Professor Narbonne argues that in his discussion of tragic drama, Aristotle’s emphasis on πρᾶξις over ἦθος is due to his interest in the way that “action makes something new out of the initial character, transforms it and imparts to it an unanticipated dimension.” He contends that Aristotle has given the poet sufficient license to include characters that “can deviate immensely from normal behavior since the poetic environment is in no way normal itself.” Since virtue is a disposition of character that is not easily lost, it is not in accord with necessity or probability, says Narbonne, that Hector will abandon his courage and run from Achilles in Iliad XXII. But Aristotle states that the poet should be granted this license because the scene is “more striking” (ἐκπληκτικώτερον, 1460b25) and, paradoxically, brings pleasure (1460a17–18) even as it exemplifies “the tragic destiny of Troy and the unjust collapse of its entire civilization….”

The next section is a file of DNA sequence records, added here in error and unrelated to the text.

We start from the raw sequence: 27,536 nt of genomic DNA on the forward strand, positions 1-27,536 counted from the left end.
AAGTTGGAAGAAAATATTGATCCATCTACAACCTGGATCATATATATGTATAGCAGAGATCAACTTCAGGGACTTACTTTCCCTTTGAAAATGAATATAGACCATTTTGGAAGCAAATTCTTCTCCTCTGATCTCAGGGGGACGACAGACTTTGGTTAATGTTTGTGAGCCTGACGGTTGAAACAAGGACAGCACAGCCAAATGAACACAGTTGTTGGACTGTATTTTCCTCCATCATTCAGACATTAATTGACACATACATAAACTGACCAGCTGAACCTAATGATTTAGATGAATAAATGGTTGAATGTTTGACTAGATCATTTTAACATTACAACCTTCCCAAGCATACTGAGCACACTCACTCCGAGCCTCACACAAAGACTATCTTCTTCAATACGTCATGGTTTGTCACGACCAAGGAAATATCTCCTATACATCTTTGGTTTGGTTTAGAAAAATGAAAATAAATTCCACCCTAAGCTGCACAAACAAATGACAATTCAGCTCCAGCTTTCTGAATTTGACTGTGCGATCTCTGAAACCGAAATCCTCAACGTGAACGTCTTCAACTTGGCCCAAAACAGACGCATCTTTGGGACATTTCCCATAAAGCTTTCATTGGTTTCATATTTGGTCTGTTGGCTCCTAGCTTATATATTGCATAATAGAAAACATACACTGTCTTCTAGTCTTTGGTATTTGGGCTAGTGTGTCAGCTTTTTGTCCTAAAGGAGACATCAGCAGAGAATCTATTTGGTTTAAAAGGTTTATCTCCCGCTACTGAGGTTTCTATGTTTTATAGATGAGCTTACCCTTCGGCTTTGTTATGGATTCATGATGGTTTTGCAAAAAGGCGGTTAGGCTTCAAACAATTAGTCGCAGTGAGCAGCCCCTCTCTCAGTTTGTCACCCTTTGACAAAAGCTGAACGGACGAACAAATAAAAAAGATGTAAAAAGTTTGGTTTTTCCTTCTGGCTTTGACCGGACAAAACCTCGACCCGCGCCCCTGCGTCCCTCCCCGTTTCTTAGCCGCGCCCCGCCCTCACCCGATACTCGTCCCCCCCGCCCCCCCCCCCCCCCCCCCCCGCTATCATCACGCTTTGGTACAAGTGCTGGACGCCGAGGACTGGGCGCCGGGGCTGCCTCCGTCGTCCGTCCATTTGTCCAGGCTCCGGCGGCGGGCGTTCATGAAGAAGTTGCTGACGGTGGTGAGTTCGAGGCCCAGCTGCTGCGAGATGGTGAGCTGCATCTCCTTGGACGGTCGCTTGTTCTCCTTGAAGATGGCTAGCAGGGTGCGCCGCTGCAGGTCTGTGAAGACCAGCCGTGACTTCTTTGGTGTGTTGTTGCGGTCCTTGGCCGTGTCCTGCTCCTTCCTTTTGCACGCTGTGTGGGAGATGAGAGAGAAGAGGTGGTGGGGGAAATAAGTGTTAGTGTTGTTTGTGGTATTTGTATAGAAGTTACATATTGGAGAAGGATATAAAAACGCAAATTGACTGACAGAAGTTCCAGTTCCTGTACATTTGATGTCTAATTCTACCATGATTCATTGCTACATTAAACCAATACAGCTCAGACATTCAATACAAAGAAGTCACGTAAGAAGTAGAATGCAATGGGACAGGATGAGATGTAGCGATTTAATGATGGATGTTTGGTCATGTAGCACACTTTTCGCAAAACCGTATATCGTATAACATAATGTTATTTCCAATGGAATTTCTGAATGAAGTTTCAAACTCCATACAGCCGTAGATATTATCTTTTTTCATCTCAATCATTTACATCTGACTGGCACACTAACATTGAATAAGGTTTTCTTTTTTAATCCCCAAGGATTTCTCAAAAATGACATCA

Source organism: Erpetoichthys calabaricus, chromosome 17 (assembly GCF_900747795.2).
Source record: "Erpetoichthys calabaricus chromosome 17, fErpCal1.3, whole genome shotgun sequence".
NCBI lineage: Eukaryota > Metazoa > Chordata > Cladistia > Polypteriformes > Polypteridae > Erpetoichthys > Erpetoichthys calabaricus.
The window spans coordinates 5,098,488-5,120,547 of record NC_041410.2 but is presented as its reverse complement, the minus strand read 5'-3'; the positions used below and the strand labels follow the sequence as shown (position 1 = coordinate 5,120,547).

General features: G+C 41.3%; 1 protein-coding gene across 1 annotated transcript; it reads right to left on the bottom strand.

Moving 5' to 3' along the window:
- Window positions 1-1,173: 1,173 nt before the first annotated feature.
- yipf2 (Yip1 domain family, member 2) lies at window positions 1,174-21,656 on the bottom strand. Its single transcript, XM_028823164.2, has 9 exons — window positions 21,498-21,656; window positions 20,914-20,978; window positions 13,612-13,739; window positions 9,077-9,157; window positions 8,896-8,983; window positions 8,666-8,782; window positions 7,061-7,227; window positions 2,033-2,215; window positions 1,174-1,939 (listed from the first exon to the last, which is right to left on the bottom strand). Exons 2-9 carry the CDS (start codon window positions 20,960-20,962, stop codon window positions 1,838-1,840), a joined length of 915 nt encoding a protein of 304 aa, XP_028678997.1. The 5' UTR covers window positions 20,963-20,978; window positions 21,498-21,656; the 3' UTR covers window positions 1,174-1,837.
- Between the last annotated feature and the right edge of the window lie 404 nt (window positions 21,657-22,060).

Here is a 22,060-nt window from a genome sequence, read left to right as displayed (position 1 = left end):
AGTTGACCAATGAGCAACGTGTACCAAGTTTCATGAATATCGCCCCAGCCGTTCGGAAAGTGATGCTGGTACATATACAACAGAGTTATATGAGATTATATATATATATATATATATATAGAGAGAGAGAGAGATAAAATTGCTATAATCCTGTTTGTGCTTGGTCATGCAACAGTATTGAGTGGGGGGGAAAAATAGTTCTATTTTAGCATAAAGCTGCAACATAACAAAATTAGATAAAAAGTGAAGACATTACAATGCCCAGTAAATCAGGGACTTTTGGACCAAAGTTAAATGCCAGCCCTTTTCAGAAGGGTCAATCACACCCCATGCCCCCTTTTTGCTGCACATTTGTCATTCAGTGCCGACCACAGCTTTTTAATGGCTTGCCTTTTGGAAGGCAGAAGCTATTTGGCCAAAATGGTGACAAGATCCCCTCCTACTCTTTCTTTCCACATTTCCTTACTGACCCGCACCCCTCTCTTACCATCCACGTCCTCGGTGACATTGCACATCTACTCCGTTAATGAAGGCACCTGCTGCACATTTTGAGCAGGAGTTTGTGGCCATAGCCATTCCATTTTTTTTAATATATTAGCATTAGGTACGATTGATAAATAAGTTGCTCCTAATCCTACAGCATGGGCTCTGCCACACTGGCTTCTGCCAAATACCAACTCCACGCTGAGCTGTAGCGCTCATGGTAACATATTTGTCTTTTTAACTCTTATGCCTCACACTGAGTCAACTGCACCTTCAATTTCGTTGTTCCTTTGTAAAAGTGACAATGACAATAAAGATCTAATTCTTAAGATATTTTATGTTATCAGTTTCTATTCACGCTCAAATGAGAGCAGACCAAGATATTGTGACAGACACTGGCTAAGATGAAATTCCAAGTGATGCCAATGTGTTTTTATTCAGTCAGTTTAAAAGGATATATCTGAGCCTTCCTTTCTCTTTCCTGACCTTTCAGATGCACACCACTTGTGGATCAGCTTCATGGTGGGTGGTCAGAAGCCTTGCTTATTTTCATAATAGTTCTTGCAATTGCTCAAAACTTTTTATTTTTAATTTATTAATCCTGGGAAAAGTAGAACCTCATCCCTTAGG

Narbonne seems to advocate a freeing of tragic drama from the strictures of having to represent character of a certain type when he says that “ethics can conform with what is expected from characters, but poetics cannot; in other words, the ethical spoudaios and the poetical spoudaios are not the same and must be clearly distinguished.” While it is true, as we said above, that poetry is not to be limited to a rigid, external standard of correctness, this does not justify the claim that, for Aristotle, there is little or no connection between character as portrayed in tragedy and character as the subject of ethics. The very term, σπουδαῖος, is a central concept of the Nicomachean Ethics connoting the sort of person devoted to actualizing the peculiarly human excellences of moral virtue and practical wisdom. It seems clear that Aristotle has in mind a particular kind of character, and a plot-structure aimed at evoking the tragic emotions. The nexus and interplay of these three elements has ethical dimensions because the poet shows, among other things, the intelligibility of the protagonist’s failure in his human quest to flourish. For example, Aristotle says that the portrayal of good men (ἐπιεικεῖςἄνδρας, 1452b34) changing from prosperity to affliction does not evoke fear nor compassionate grief, but is only repulsive (μιαρόν ἐστιν, 1452b36); the wicked should not be portrayed going from affliction to prosperity because this is the most untragic of all, et cetera. In short, there is an in-built limitation on the kind of character that is the subject of tragedy and what that character may undergo within the plot-structure. The figure most suited to the evocation of the tragic emotions, says Aristotle, is someone who is good, but not pre-eminent in virtue, someone the audience can, in part, identify with because he is afflicted with a certain ἁμαρτίαthat will bring suffering in its train. This is formulaic, to be sure, and it conflicts with Narbonne’s emphasis on the creative autonomy of the poetic art and artist, but Aristotle does not conceive the craft as autonomous since it has a certain nature and work/function that can only be realized in certain ways. There may be other ways of writing a tragedy, but it seems that those which fail to conform to his general outline would be regarded as more or less “dysfunctional.”